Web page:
Sunday, July 09, 2006

Avast Behind!

Pirates of the Caribbean: Dead Man's Chest. Beware ye who read on - here there be spoilers.

"Jack's back" the campaign touted, and with good reason. Depp's Jack Sparrow was a major reason the pirate movie finally shed decades of bad reputation (Cutthroat Island literally sank its parent company) and sailed off with millions of the public's booty.

But there were other reasons, too, and they're more or less all here, too. Top of the list are writers Ted Elliot and Terry Rossio. These guys are MASSIVELY important to the Pirates saga, and to modern Hollywood movies. Their peculiar mix of honest character, fast-moving story and knowing irony has informed some of the best recent blockbusters.

Top of the list - Shrek. Oddly, this saga's closest relative in some ways. The POTC films are 'Pirate movies' in the same way the Shrek films are 'fairy stories'. They have all the elements - even cliches - of the genre, but are perpetually subversive and knowing. (Playing a pirate as a rock-star is absolutely akin to Shrek playing a Lord/ruler as a dictatorial movie studio head.)

They did similar, but more subtle, work on the first Banderas Zorro flick, Small Soldiers and, far more so, Disney's Aladdin. These guys rock my kasbah.

Also pretty explosive is Jerry 'blow it up!' Bruckheimer, on board as producer to make sure there's no shortage of set-pieces. But there's another side to Bruckheimer that people rarely appreciate - character. All his wham-bam flicks - Crimson Tide, Bad Boys, Beverly Hills Cop, The Rock, Armageddon, Con Air, Top Gun - are really tuned in to what motivates people.

Yes, they're big. Yes they're overcooked (in the most entertaining way). But he knows how to marry movie stars to characters with clear arcs, wants and desires. How appropriate, then, that he produce these Disney movies with two of their better writers. Disney's animated movies, at best, always make the 'gotta' very clear. ("I want more than this life", "I want to walk on land", "I want to be king someday".)

Then we have the director - Gore Verbinski. A strange cove indeed, with a fascinatingly erratic CV: he scared the crap out of me with his Ring remake, did broad slapstick in Mousehunt, and lensed one of the weirdest 'nearly brilliant' mis-fires of recent history with The Mexican.

Now he does big comic action and FX. Really bloody well.

Yes, Knightley and Bloom are 1-D performers. Don't mind that too much, really - they're the Luke and Leia of their saga, and Hamill was as flat as...well, as Knightley's chest. They work as functional chess-pieces, with positions and back-stories that do their job for the bigger plot. They'll do.

Still, all this is pretty much as film one, and I'm meant to be talking about film two.

Which adequately makes Point Number One: if you like the first movie, you'll like this. If you didn't, you won't. Don't even bother.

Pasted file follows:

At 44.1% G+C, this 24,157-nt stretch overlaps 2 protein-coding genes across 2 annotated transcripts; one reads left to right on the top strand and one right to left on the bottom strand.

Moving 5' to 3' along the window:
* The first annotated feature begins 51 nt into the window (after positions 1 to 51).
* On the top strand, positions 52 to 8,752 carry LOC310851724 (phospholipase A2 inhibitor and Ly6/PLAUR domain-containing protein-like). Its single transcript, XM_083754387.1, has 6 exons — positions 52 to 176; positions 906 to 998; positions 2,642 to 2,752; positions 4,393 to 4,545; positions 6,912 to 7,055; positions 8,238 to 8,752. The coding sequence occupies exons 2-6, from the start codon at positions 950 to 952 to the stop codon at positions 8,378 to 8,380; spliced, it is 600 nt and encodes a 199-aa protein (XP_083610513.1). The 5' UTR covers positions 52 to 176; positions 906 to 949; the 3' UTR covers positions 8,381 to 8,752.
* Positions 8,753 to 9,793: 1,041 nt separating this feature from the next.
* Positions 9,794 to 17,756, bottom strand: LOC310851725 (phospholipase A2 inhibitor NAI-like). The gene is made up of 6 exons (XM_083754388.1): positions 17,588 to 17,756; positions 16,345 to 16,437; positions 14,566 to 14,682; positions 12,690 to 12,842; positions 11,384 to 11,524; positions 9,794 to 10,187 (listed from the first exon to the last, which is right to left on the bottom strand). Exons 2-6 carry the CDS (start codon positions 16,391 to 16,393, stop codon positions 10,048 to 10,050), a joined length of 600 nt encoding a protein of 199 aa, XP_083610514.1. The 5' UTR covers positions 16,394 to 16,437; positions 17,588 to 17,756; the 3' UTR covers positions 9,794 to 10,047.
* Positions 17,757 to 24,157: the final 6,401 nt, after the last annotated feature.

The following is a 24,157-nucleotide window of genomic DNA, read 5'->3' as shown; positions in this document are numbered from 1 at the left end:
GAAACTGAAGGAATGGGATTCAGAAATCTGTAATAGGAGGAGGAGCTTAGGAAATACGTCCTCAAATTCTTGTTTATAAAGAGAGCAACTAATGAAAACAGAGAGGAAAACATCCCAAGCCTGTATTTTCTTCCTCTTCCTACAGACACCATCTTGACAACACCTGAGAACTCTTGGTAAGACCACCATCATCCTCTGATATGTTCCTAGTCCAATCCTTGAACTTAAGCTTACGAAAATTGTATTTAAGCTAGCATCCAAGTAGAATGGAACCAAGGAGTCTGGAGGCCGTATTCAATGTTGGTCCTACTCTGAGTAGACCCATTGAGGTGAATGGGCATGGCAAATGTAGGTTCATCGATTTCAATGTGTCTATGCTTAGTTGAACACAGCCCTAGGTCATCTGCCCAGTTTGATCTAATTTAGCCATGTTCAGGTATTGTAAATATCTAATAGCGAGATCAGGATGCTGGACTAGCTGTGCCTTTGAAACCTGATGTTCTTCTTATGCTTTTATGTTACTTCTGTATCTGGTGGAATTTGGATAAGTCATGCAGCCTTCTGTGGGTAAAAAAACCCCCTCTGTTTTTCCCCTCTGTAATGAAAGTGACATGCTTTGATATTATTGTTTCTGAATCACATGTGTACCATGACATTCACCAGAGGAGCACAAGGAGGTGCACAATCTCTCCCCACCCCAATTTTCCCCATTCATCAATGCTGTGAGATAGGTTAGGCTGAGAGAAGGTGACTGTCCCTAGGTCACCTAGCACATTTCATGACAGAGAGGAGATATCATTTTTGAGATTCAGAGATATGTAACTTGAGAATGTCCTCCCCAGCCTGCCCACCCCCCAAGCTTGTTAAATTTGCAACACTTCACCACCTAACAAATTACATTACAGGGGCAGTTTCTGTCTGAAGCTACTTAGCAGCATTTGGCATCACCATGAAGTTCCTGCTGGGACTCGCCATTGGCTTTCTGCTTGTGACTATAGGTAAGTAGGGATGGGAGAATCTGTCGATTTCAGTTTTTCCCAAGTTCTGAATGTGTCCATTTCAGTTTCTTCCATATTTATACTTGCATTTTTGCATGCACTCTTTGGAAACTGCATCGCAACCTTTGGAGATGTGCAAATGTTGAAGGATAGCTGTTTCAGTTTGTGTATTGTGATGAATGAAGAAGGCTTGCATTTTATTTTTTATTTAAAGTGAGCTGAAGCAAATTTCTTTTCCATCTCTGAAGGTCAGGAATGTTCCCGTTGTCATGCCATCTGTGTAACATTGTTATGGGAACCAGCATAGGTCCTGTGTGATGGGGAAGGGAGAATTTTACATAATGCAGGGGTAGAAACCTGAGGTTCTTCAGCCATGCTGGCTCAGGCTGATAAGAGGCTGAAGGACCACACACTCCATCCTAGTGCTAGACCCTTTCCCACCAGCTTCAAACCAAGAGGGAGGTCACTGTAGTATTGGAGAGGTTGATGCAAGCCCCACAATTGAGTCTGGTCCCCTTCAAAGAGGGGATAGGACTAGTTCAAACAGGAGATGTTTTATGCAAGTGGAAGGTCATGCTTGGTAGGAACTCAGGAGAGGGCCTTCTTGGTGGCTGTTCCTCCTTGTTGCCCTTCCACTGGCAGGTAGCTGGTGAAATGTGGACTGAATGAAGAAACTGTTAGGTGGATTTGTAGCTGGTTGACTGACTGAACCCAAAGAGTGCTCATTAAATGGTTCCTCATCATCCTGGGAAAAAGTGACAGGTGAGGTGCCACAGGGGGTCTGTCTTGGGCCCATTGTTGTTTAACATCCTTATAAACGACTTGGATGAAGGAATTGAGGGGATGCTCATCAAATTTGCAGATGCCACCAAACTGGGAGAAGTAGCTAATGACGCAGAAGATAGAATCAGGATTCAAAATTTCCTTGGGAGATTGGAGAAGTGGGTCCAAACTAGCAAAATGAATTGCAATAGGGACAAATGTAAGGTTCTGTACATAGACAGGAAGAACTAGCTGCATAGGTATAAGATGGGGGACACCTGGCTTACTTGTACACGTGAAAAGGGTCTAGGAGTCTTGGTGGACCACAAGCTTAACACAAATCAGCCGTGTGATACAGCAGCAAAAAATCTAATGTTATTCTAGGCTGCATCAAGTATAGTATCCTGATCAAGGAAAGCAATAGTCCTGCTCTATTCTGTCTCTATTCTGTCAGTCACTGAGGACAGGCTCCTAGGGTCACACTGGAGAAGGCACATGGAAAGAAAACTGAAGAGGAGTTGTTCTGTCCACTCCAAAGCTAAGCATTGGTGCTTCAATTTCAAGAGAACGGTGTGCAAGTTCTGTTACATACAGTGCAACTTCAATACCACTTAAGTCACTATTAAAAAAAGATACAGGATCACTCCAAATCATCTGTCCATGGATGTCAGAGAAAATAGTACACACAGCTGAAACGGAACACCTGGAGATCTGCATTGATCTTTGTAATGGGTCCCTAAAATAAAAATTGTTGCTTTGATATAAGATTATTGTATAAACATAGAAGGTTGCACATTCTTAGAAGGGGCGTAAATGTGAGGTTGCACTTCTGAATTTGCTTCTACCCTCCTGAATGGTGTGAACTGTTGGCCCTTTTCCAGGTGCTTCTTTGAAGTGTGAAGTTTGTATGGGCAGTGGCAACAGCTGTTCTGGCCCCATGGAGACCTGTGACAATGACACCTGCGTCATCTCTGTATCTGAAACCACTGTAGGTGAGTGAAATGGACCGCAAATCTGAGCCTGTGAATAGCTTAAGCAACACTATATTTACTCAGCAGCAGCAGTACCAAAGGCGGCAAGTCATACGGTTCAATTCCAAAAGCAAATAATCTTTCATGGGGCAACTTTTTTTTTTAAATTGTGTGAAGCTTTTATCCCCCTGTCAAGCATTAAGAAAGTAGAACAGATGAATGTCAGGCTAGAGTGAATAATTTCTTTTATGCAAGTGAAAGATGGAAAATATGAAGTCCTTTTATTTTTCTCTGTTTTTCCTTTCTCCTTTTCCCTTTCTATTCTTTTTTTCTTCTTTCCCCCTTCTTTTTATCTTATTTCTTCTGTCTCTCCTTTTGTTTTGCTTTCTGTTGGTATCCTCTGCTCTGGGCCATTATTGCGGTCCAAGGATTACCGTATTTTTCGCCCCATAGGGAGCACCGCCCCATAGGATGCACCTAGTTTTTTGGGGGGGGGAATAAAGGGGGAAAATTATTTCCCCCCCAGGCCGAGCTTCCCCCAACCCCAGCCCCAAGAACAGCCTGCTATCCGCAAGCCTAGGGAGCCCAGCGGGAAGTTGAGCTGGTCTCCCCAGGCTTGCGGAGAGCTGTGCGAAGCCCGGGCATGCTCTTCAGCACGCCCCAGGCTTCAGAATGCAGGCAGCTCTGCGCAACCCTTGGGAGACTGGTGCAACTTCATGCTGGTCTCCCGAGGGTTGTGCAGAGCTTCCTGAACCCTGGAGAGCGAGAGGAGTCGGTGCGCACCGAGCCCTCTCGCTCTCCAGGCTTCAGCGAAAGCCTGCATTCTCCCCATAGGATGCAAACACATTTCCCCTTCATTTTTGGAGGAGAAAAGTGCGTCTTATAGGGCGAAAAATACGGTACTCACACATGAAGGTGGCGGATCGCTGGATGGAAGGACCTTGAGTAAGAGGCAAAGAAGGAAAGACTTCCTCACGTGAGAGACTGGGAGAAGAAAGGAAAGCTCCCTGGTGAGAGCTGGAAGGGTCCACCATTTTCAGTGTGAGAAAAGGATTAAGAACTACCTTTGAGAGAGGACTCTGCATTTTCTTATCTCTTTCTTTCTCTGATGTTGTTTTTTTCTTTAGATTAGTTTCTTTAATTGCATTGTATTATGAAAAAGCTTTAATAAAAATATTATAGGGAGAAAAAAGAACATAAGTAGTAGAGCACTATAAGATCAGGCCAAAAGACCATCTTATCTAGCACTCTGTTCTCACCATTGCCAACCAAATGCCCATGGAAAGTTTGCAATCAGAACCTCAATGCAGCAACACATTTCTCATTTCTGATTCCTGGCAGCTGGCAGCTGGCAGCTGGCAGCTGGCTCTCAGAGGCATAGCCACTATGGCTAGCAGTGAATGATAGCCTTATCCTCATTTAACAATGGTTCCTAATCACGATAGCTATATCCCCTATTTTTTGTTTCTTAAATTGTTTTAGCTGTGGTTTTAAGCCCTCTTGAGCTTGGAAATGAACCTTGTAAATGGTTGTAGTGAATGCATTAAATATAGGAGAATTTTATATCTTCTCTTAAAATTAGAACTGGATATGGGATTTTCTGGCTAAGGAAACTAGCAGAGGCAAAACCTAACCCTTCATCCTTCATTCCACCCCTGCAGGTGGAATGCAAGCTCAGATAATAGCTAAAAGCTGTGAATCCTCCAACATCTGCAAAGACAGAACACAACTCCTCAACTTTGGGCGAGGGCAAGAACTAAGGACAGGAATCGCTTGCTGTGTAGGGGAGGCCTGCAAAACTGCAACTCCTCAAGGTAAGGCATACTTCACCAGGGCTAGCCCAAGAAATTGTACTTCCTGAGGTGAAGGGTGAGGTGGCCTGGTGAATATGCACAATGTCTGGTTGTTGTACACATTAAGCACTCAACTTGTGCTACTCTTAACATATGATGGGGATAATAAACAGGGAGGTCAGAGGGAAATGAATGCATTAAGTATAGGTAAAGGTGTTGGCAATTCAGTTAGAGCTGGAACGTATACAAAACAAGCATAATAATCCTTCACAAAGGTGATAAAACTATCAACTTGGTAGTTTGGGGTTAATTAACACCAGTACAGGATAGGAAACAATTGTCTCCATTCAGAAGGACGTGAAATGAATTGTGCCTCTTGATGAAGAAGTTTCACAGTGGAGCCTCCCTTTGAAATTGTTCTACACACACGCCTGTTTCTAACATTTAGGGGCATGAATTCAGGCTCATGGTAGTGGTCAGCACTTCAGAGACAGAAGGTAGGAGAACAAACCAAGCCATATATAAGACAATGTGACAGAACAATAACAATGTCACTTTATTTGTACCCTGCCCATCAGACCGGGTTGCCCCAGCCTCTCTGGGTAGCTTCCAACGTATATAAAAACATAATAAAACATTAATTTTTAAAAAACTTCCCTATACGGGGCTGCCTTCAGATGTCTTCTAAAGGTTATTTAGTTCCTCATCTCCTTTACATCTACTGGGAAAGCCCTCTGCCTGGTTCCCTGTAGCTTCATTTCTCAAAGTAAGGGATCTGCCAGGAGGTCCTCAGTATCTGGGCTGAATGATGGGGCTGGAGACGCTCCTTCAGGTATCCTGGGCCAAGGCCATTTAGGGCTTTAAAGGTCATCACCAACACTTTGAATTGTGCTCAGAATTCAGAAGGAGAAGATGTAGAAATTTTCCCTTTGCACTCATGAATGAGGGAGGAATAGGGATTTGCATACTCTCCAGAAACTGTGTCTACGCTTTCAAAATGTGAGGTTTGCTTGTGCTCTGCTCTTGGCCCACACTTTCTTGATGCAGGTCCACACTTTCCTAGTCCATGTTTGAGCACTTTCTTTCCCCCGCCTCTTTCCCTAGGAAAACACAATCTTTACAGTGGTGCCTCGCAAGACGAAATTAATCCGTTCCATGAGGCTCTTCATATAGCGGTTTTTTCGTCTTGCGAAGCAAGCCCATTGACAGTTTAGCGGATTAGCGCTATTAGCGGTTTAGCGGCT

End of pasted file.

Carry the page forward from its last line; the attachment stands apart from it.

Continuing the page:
Mark Kermode, a reviewer I always enjoy (for bonus points he also introduced my uni class to The Exorcist), hated film one, and he hates this. He says this wasn't inevitable - that he goes in with an open mind.

Big deal! It has the same cast, director, writers, producer, and it's doing all it can to be a direct relative to the first film audiences flocked to. At what point was he likely to enjoy it?!

Ugh - never mind.

Bad stuff first, then.

The Empire Strikes Back. Anyone see this at the time? I didn't. I saw it as a kid knowing, vaguely, that it was an episode in the middle of a saga. I let it all slide past and loved it. It's still my favourite of the series.

But watch it back and it's really, really odd structurally. The main characters are split up early on and never ruinited. Han Solo and his gang spend the bulk of the film trying to fix an engine. Luke spends the same bulk training to be a Jedi in a swamp. At the end, Solo is captured, Luke's found a father and lost a hand, and Leia's attractions are moving towards the roguishly sexy side of the Force. That's it.

Seriously - isn't that a weird way to structure a blockbuster? Imagine if James Bond spent an entire film trying to get his Aston Martin running. Or if Indiana Jones spent the whole flick taking bullwhip lessons and target practice. It's strange, no?

Not if it's the middle of a trilogy, probably.

And Pirates 2 wears its Star Wars influence sewn to its eye-patch. By the end of Dead Man's Chest - SUPER SPOILER ALERT - Will's found his father, Elizabeth's got a crush on the rogue, and Jack's encased in carbonite...well, sort of. And the saga also finds its bad-guy-turning-better-Lando-Calrissian character in its final shots.

The ways that we get to these conclusions are massively entertaining. Monster attacks, tricks and double-crosses, terrific jokes, and plenty of swash and buckle. Oh, and some more cross-dressing. It's all performed as it should be, directed well, realised in photography, score and design with aplomb.

And yet it's all a little bit...I dunno...inconsequential?

All the fuss doesn't actually climax. As a second act, this is probably the way it should be. And yet...and yet...it does mean that we've done an awful lot and achieved very little.

I have problems with the first swordfight in the first film between Will and Jack because I'm not on anybody's side. It's hard to feel exhilarated when everybody HAS to win. Well, film two has another - brilliantly rendered - swordfight, this time between Jack, Will and Norrington. And, again, I want all three of them to win.

So it's BIG, but it ain't POWERFUL.

Much better are the fights against the Kracken. Now that sucker is big, and we DO want to beat it. The odds against are huge. And oh yes, that battle works.